Please join us in the HSS Forums to discuss many interesting tech topics.
     
     
     
    References:
     
    Check FixEZ’s page at: https://www.fixez.com/store/nokia/nokia-lumia-1020/nokia-lumia-1020-display-assembly-frame
     
    HSS Forum Posting on this Lumia 1020: http://homeservershow.com/forums/index.php?/topic/12147-windows-phone/
     
    HSS Forum on Phones & Tablets http://homeservershow.com/forums/index.php?/forum/26-phones-tablets-etc/
     
    “Phones and Tablets” PlayList:
    Joe_Miner
    By: JohnStutsman
     
     
     

     
    Figure 1 – Icy Dock ExpressCage MB326SP-B – 6 Bay 2.5” SAS/SATA HDD Hot Swap Cage installed in the lower 5.25” Bay of my HP ProLiant ML10v2
     
     
     
    This is Part 3 of a three part series on the Icy Dock ExpressCage MB326SP-B 6 Bay 2.5” SAS/SATA Hot Swap Cage for 5.25” Bay’s. In this part I measured the performance of my HP ProLiant ML10v2 Server with the Icy Dock ExpressCage MB326SP-B in the lower (of two) 5.25” bay.
     
    Part 1: Unboxing
     
    Part 2: Installation
     
    Part 3: Performance
     
     
     
    Performance
     
    As stated in Part 1: Recently, Dave asked me to review the Icy Dock ExpressCage MB326SP-B 6 Bay 2.5” SAS/SATA Hot Swap Cage for 5.25” Bay’s (“ExpressCage”). I had the perfect application in my HP ProLiant ML10v2 where the addition of a P222 I had 10 SATA Ports but only a main cage for four 3.5” drives and two 5.25” Bay’s. With the MB326SP-B I could put six drives in the Icy Dock ExpressCage using one 5.25” bay and still have a 5.25” bay available for future expansion or projects (a huge plus in my book). ExpressCage holds 6 drives (2 SSDs and 4 HDDs in my use case) that are the basis of three logical drives in the B120i embedded on the ML10v2’s system board.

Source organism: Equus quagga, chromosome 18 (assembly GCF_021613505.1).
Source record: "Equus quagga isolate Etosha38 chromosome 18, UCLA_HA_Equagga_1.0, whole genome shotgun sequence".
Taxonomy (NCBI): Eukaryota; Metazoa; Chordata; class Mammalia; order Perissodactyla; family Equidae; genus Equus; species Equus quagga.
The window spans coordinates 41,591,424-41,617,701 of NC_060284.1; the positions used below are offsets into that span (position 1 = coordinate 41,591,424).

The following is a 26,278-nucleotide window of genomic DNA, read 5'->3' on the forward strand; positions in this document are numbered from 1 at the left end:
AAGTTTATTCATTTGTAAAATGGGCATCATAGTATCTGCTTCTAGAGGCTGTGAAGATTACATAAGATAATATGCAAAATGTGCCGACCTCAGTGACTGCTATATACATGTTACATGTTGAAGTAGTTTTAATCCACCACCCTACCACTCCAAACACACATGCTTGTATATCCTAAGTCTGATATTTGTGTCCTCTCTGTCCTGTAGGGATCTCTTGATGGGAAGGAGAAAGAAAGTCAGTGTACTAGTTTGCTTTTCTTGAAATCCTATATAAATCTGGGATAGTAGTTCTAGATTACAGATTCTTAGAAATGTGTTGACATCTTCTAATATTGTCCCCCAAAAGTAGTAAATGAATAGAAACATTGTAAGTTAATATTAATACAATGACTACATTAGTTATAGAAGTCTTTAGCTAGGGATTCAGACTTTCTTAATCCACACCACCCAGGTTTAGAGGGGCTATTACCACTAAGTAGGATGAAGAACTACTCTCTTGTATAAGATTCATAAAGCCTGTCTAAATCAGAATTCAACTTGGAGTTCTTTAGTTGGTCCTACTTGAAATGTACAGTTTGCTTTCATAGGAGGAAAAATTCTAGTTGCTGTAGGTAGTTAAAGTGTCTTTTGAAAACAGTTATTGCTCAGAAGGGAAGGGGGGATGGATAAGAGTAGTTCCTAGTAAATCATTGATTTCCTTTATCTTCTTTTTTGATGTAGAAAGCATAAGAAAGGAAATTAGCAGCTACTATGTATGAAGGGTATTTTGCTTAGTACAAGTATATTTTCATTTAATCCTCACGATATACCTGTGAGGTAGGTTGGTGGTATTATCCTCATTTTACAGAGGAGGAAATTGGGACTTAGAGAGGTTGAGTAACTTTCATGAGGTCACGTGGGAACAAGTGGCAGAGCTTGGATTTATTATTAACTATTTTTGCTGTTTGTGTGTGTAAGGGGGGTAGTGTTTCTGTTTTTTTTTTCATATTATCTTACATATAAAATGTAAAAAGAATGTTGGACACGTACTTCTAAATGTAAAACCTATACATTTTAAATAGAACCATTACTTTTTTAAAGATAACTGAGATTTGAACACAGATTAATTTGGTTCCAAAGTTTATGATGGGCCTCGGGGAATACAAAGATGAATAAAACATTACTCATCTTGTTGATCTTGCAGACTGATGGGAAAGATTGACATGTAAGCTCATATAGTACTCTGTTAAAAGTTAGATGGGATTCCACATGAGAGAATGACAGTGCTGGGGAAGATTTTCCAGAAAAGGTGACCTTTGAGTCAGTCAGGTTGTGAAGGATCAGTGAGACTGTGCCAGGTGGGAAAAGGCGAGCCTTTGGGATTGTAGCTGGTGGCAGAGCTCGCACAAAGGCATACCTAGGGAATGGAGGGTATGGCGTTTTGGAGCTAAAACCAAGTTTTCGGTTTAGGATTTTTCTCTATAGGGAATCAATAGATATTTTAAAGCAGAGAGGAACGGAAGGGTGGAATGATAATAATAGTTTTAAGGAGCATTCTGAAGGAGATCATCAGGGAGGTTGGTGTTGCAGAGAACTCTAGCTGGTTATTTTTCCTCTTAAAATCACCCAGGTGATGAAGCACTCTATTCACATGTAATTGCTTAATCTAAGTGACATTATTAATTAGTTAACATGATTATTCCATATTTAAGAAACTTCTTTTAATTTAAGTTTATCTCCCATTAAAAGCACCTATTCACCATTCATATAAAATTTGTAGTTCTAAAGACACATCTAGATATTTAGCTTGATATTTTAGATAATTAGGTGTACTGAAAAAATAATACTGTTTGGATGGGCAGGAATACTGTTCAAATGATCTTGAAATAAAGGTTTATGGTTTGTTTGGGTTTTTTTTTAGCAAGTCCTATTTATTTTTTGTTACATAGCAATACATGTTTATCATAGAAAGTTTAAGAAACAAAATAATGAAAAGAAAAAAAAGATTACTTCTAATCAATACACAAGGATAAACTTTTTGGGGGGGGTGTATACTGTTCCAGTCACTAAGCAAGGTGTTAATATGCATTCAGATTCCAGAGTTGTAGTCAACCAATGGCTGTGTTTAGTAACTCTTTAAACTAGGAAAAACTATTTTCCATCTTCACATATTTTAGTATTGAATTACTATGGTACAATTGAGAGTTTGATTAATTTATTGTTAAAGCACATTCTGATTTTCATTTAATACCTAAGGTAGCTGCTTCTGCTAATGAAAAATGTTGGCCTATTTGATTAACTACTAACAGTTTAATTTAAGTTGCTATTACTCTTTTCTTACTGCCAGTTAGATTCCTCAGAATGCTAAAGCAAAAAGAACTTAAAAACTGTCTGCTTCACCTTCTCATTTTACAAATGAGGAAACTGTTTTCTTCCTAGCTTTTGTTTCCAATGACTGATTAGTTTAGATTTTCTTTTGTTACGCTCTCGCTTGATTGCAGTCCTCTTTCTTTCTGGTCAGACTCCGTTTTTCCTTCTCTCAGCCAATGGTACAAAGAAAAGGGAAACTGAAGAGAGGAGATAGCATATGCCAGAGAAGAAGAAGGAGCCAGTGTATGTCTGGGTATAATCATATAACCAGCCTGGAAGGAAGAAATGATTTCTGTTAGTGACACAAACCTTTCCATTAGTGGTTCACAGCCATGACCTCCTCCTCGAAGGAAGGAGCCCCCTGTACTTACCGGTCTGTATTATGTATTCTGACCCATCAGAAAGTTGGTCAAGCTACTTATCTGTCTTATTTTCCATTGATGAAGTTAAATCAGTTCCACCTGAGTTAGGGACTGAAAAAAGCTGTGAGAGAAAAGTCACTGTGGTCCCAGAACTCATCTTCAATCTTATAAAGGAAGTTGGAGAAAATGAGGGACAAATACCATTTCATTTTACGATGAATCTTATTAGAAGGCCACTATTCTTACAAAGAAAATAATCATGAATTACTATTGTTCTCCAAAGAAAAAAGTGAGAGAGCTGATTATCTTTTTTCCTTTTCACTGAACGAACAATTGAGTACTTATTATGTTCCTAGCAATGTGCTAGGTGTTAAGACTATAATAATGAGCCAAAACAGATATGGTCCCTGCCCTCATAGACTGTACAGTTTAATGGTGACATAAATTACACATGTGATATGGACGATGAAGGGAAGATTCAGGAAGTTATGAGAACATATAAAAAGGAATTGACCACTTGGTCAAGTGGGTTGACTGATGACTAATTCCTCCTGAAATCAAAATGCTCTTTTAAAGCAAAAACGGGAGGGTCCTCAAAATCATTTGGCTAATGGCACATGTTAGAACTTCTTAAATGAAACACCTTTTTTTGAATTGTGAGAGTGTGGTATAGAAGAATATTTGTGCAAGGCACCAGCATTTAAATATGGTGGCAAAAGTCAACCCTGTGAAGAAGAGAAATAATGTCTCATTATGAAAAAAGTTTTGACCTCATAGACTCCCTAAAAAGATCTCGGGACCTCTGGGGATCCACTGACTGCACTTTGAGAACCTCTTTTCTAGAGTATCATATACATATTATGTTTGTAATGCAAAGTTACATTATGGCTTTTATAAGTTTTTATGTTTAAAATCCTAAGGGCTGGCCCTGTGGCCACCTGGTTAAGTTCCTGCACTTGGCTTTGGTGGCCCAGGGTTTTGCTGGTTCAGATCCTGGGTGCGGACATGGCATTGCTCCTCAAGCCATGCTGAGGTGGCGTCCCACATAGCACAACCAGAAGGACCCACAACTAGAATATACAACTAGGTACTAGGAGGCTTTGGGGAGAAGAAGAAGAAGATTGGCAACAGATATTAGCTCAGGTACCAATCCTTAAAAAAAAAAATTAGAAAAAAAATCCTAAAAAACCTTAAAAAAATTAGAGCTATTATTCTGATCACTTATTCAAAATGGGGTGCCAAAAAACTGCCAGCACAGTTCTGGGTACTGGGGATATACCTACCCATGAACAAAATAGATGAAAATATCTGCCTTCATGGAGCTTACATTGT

The Icy Dock ExpressCage MB326SP-B had many “Key Features” that I found very intriguing but obviously the most important in my mind was being able to install six 2.5” HDDs/SSDs up to 9.5mm thick in the space of one 5.25” half-height bay with hot-swap support and SAS/SATA – 6GB/s support. The additional features were certainly icing on the cake, especially when coupled with my positive experience with other Icy Dock products.